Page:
Less than a third (28 per cent) of travel managers expect business travel activity to return to pre-pandemic levels in the long-term, with international travel forecast to reach 45 per cent of 2019 volumes, on average, by the year’s end and domestic trips to increase to 56 per cent.
The findings come from a survey of 100 travel managers conducted by the ITM earlier this month and revealed at its Accelerate conference in Birmingham today (27 April) – the association’s first in-person conference since 2019.
The survey also pointed to a future featuring less business travel but where travel managers are taking on new and more diverse responsibilities – including reporting requirements and sustainability objectives – and have secured a higher profile within their organisation. Indeed, nearly two-thirds (65 per cent) of respondents said the pandemic has broken down barriers with senior stakeholders.
The research showed that having a reduced travel team or fewer TMC resources is travel managers’ biggest challenge currently, followed by new data expectations such as CO2 reporting and trip ROI (return on investment).
Reduced budgets were the third-biggest cause for concern, followed by supplier resources and support, and getting to grips with new legislation, which ranked fifth.
Less than half of buyers (48 per cent) said their TMC was ready for the return of business travel volumes, though respondents were more positive about online booking tools, with 66 per cent believing them ready for increasing business travel volumes.
ITM chief executive Scott Davies said: “The workload, responsibilities and challenges they [travel managers] are facing continue to run at record levels. The remit of travel managers within their organisations will continue to morph and evolve in response to the fundamental way that travel and meetings have changed.”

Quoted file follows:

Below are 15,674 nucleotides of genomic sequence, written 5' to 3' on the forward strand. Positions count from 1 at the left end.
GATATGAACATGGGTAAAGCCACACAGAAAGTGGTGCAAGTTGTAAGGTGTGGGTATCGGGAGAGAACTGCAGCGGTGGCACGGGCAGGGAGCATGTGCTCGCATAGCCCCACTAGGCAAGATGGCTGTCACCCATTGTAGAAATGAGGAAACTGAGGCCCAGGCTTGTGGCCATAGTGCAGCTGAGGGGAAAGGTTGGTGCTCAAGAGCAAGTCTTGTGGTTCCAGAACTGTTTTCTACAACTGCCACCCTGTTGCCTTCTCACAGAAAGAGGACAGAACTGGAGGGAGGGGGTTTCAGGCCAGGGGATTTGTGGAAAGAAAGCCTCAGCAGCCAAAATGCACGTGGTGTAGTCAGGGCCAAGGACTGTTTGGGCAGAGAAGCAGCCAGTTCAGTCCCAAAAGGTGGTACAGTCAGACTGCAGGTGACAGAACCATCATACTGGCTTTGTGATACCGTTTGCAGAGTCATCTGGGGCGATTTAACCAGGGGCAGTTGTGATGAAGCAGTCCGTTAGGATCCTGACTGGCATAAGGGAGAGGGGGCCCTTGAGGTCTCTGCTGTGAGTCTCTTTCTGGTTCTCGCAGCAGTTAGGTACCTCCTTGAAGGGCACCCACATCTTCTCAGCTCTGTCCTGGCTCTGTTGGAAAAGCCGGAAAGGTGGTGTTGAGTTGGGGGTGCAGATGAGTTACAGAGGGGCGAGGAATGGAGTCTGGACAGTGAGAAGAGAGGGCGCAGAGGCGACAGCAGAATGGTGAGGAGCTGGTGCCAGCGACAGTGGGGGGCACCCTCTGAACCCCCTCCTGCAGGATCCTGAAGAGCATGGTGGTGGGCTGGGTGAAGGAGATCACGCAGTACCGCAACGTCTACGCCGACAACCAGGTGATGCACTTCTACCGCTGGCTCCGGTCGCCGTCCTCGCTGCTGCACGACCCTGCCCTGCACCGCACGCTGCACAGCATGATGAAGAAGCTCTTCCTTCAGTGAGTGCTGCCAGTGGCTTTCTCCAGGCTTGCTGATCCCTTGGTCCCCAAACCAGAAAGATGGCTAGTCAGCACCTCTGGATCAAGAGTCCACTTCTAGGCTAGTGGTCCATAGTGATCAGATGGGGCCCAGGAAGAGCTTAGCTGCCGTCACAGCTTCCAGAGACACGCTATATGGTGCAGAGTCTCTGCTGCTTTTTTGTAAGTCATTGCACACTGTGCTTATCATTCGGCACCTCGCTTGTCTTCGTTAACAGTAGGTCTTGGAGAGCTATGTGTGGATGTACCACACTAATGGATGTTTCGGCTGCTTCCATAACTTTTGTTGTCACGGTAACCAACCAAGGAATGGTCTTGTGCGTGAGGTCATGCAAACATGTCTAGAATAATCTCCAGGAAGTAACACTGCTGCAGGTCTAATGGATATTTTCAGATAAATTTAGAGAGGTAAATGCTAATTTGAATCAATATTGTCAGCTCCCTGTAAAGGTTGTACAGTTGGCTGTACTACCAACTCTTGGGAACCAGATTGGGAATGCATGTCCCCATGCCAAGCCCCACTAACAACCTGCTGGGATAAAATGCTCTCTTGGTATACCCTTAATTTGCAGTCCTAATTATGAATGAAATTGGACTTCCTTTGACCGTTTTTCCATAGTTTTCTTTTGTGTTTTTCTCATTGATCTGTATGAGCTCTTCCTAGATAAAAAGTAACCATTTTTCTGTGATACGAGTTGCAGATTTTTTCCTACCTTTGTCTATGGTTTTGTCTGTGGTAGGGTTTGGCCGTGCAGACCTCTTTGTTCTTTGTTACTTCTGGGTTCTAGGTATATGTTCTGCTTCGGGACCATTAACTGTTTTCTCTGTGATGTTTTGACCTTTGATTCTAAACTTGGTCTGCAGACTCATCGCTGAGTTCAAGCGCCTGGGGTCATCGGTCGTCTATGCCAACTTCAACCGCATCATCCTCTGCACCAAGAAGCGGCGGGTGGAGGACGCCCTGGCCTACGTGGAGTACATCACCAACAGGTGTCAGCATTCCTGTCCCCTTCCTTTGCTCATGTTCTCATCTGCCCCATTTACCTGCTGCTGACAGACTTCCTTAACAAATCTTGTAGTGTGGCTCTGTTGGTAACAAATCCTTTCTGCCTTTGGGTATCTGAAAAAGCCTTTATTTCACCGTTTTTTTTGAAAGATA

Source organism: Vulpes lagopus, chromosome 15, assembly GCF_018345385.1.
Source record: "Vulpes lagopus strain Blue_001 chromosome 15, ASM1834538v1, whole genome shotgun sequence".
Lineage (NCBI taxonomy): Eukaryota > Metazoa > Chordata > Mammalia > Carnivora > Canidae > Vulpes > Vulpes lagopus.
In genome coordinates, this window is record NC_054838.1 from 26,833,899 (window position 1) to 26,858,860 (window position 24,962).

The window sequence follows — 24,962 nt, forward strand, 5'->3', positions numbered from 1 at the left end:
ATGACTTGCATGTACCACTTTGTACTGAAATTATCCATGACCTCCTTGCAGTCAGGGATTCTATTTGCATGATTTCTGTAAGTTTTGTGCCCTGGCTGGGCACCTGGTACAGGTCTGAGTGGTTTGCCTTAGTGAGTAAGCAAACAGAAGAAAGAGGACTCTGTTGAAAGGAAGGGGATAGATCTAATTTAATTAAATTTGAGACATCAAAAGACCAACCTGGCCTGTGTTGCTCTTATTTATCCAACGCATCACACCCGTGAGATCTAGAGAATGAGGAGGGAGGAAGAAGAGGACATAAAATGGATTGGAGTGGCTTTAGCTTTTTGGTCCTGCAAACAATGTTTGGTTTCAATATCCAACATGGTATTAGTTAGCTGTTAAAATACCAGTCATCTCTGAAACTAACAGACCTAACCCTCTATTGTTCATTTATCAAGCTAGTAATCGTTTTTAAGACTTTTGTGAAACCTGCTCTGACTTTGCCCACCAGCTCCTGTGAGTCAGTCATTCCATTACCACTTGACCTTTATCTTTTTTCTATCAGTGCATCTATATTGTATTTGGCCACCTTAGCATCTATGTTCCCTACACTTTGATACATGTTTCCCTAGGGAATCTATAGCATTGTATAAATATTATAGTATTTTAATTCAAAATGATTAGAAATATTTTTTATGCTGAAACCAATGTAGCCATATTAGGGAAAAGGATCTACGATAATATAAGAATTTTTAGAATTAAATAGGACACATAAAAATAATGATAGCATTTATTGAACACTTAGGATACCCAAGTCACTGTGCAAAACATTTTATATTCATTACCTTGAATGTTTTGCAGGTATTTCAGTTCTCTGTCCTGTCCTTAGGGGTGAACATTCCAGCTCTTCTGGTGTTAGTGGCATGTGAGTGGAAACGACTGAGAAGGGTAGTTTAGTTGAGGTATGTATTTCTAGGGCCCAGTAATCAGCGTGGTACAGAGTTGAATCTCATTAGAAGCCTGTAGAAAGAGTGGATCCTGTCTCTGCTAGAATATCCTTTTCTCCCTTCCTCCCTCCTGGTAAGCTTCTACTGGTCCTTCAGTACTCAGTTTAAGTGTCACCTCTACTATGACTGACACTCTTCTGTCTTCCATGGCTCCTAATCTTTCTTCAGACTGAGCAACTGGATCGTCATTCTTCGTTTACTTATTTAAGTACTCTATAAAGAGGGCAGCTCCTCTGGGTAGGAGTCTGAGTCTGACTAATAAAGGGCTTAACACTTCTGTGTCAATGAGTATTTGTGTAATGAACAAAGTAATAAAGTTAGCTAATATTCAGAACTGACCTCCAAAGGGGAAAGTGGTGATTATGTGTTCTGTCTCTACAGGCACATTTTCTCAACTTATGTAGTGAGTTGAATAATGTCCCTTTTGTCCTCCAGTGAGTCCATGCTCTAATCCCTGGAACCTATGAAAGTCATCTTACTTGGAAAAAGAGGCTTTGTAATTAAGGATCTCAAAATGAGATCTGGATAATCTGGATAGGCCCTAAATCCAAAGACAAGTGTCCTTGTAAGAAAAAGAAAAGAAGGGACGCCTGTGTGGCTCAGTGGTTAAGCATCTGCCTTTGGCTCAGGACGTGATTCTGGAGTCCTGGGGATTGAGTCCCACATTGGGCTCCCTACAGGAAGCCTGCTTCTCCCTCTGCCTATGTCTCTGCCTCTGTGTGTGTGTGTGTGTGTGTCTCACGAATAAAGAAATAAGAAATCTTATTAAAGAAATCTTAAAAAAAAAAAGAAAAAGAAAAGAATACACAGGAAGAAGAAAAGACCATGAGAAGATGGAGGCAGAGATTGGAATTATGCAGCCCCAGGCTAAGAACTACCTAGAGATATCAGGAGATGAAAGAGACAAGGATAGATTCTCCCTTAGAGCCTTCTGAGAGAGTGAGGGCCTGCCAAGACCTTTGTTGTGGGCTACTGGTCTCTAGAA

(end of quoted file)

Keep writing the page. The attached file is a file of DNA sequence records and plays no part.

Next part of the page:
He continued: “Buyers have a heavy ‘to-do’ list for the rest of 2022 with sustainability, supplier collaboration, traveller management and financial value all in pole position. A key focus will also be on facilitating the ‘right’ amount and type of travel, [and] introducing the concept of travelling with purpose, and aligning this with any corporate fiscal and carbon reduction targets.”
Davies said that while the financial and environmental cost of business travel can be routinely assessed, quantifying the value of bringing people together in-person – as opposed to connecting via technology – is “yet to be achieved”.
In other findings, 27 per cent of buyers said their organisation has initiated DEI considerations within their travel programmes and 51 per cent are planning traveller wellbeing initiatives. Nearly two-thirds (63 per cent) of travel managers said their mental health has been impacted over the past two years.
New board directors
ITM also announced the addition of new board directors and associate directors.
The four incoming board directors are buyer directors Nikki Parsons, global director for travel at Arcadis, and Nikki Rogan, global travel director for Fujitsu, plus supplier directors Graham Ross, optimisation director at FCM, and Jackie Clark, VP Europe global strategic sales, Japan Airlines.
In addition, Neil Woodliffe, global travel category manager at Clarivate, joins as associate buyer director, while Jo Westlake, director of regional key account management for Northern Europe at Accor, and Dominique Swales, director of global corporate accounts for United Airlines, join as associate supplier directors.
Stepping down from their roles, meanwhile, are: ITM vice chair and buyer board director Audrey Muir, corporate travel and workplace experience manager at Baillie Gifford; ITM supplier board director Claire Barrie, vice president sales, Synergy Global Housing; and ITM treasurer and supplier board director Chris Crowley, chief revenue officer, Duetto.